I love this data set. We’ve previously discussed what small businesses say is their number one problem. I want to make new graphs and reproduce them here. And since we now have the NFIB Small Business Economic Trends for November 2010 we can incorporate that data as well.
Regulation is up a bit, but poor sales has skyrocketed, more than tripling over the time period. Inflation is less of a worry (more on that in a minute), and labor quality and costs, structural concerns for businesses, barely register. For all the talk about a corporatist regime, the idea of large business shaking hands with the government to crowd out small businesses is less of a worry over the past years. And for all the talk about “uncertainty” coming from government, the uncertainty out there is related to the fiscal uncertainty of customers is real, very real, and crushing small businesses.
Let’s look at a subsection of how these evolve over the time period:
“Regulation”, also described as “Government Requirements & Red Tape” goes up a bit when Obama is elected, as well as in the Spring of this year. Health Care, which I was told is “cost and availability” of health care insurance, has gone down. Poor sales stays stubbornly high.
How does “Regulation” and “Poor Sales” look historically? Is this an all-time high for small businesses complaining about red tape, or is it always high? And how does “Poor Sales” do in a recession? Here are the two historically:
Regulation is less of a worry than for much of the past 30 years. Poor sales, which jumps during recessions, is at a record high.
Glenn Beck is advising cranks how to ruin Thanksgiving by complaining about inflation in Turkey prices. (I’m confused. Are the right-wing talking points that hyper-inflation is going to happen? Or already happening?) Luckily this guide gives us a sense on how small businesses are dealing with inflation, summarizing for the small business community information they need to know. And instead of raising prices to fight hyper-inflation, small businesses are net cutting prices.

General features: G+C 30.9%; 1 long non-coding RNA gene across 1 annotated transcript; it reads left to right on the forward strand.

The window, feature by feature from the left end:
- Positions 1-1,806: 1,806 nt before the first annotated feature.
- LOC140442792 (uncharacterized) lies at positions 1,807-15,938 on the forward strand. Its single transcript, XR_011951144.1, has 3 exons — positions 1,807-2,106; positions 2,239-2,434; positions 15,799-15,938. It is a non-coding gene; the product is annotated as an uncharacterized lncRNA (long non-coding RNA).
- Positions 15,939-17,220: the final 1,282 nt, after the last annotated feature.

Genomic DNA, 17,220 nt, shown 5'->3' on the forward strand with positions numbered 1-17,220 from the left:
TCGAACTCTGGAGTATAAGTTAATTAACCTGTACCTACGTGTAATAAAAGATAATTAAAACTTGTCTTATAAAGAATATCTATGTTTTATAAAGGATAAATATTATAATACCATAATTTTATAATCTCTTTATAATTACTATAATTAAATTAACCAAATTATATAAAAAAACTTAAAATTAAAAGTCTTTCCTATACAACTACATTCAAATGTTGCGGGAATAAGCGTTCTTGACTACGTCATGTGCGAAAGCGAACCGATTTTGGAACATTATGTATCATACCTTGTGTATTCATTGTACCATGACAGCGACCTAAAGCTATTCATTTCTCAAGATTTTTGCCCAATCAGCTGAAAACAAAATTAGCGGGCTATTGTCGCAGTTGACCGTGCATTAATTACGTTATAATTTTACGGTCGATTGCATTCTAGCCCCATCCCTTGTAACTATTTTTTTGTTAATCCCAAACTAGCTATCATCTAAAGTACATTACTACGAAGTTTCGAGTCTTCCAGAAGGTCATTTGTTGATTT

October, 2010 Edition:
The weak economy continued to put downward pressure on prices. Seasonally adjusted, the net percent of owners raising prices was a negative 11 percent, a three point decline. September is the 22nd consecutive month in which more owners reported cutting average selling prices that raising them. Plans to raise prices faded three points to a net seasonally adjusted seven percent of owners. On the cost side, four percent of owners cited inflation as their number one problem and only three percent cited the cost of labor, so neither labor costs or materials costs are pressuring owners to raise prices. With no pricing power and real sales volumes weak, profits are not able to recover.
And now, the November, 2010 Edition:
The downward pressure on prices appears to be easing as more firms are raising prices and fewer are cutting them. Seasonally adjusted, the net percent of owners raising prices was a net negative five percent, a six point increase from September. Plans to raise prices rose five points to a net seasonally adjusted 12 percent of owners. However, most plans to raise prices have been frustrated by the recession and weak sales during the past few years. On the cost side, four percent of owners cited inflation as their number one problem and only three percent cited the cost of labor, so neither labor costs or materials costs are pressuring owners to raise prices. If “pricing power” in making a comeback, owners will begin to see a reversal of rather adverse profit trends.
Wow. Here’s wishing the Federal Reserve luck in trying to get to price stability, and our government something that can increase aggregate demand.